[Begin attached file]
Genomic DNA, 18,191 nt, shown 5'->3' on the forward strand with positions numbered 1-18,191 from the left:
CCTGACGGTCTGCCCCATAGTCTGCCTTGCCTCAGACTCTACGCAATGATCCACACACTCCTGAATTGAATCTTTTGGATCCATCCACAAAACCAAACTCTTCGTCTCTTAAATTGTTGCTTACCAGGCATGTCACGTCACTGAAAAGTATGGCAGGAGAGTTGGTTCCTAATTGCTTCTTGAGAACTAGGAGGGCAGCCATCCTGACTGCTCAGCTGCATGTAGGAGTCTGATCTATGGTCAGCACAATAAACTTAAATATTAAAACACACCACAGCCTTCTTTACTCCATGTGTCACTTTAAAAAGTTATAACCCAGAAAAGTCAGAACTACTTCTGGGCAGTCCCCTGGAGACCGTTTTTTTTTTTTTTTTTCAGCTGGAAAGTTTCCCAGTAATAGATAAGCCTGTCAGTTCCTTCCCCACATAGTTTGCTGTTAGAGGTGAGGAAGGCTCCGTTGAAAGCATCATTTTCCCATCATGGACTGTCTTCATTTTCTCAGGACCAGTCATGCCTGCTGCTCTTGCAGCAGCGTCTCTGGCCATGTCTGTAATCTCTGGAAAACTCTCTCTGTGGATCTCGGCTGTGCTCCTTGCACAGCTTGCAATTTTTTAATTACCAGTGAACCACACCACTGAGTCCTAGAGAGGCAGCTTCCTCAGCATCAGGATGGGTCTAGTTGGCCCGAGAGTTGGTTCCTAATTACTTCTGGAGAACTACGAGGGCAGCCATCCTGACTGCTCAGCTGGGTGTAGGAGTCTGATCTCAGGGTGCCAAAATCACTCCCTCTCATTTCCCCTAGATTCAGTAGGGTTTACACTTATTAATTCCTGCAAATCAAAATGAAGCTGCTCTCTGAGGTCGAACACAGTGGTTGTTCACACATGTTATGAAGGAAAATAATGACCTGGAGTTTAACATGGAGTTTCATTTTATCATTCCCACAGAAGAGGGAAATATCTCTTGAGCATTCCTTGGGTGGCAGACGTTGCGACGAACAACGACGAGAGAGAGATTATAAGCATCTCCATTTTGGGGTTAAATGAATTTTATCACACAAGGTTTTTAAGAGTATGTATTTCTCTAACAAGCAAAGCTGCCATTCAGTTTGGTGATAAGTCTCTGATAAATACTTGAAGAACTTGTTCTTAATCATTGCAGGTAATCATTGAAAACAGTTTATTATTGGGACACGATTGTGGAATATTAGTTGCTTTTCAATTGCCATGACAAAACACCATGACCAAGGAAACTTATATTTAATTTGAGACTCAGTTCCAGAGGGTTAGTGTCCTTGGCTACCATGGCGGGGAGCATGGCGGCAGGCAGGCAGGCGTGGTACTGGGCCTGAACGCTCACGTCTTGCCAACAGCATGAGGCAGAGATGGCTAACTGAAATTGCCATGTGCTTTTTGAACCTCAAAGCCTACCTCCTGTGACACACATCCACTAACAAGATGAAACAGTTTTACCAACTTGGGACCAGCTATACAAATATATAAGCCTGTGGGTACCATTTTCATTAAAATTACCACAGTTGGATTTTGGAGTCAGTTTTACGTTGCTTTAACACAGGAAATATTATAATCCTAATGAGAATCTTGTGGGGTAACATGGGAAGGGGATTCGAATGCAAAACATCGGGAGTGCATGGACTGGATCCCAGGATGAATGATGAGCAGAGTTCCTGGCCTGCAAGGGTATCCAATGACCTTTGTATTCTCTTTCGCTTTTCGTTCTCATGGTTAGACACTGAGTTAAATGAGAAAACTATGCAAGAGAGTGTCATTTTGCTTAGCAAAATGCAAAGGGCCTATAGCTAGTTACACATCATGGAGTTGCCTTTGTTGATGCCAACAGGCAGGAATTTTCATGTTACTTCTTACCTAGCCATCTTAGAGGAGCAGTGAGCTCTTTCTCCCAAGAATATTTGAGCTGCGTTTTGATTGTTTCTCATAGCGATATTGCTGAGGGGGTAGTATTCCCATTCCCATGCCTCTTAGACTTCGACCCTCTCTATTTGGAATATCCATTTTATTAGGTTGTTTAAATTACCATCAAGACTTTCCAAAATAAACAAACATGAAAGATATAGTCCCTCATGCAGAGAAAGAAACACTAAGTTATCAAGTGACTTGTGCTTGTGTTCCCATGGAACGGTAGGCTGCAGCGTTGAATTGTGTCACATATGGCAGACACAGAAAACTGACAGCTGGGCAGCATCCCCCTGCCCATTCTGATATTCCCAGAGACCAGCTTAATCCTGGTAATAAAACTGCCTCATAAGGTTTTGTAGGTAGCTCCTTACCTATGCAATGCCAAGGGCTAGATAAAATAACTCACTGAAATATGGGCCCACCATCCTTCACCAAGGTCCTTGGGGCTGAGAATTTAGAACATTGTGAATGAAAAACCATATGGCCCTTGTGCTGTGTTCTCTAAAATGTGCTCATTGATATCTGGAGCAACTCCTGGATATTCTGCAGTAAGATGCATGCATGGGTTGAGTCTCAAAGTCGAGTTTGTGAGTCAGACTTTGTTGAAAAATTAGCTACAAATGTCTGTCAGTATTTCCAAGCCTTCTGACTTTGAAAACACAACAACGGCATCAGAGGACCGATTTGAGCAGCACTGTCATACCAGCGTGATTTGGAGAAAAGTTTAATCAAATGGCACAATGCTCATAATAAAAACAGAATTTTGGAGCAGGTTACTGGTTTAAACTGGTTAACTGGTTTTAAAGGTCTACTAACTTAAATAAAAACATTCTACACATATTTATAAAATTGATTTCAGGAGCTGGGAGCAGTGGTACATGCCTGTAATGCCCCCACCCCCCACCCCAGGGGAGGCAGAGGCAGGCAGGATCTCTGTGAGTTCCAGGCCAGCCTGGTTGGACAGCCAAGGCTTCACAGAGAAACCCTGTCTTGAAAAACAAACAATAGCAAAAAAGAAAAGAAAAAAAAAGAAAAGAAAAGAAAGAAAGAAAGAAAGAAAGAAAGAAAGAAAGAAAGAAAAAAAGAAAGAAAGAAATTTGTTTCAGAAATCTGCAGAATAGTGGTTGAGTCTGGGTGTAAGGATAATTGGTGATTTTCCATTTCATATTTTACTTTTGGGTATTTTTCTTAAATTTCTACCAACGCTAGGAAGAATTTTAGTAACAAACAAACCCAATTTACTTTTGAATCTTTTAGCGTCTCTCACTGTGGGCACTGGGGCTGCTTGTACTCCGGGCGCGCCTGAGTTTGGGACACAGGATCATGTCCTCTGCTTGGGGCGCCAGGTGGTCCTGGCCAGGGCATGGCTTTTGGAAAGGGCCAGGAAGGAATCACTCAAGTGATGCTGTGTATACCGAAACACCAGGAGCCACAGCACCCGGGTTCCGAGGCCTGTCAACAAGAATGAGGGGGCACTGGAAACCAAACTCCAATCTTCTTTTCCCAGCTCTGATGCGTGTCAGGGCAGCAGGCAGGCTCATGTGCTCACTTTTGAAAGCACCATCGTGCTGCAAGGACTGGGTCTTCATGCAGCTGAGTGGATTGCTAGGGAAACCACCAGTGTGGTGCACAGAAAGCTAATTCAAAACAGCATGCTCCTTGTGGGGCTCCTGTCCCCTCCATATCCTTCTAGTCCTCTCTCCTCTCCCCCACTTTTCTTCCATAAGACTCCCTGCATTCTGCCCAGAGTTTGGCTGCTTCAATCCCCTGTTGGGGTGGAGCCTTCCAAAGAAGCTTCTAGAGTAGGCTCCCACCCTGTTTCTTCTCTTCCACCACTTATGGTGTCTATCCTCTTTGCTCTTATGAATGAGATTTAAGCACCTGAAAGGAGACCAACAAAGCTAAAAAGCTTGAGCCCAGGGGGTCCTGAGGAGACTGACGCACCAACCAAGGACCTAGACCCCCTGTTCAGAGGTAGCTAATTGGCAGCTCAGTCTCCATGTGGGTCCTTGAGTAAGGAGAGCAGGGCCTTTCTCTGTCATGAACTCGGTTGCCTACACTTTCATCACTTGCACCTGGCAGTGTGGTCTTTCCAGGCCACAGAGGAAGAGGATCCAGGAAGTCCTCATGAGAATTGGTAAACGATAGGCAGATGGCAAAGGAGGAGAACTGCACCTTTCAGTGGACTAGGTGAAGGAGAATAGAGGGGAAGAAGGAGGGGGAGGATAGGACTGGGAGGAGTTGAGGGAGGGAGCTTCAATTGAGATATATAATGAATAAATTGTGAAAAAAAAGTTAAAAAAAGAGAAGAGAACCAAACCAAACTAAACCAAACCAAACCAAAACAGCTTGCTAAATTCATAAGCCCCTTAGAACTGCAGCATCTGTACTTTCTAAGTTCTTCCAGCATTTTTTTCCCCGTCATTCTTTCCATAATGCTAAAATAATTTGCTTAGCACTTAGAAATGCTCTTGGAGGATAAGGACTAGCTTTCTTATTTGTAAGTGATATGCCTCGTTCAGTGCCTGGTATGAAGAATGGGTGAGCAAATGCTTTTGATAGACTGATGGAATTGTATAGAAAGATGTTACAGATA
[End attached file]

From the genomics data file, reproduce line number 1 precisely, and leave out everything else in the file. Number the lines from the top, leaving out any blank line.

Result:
Genomic DNA, 18,191 nt, shown 5'->3' on the forward strand with positions numbered 1-18,191 from the left: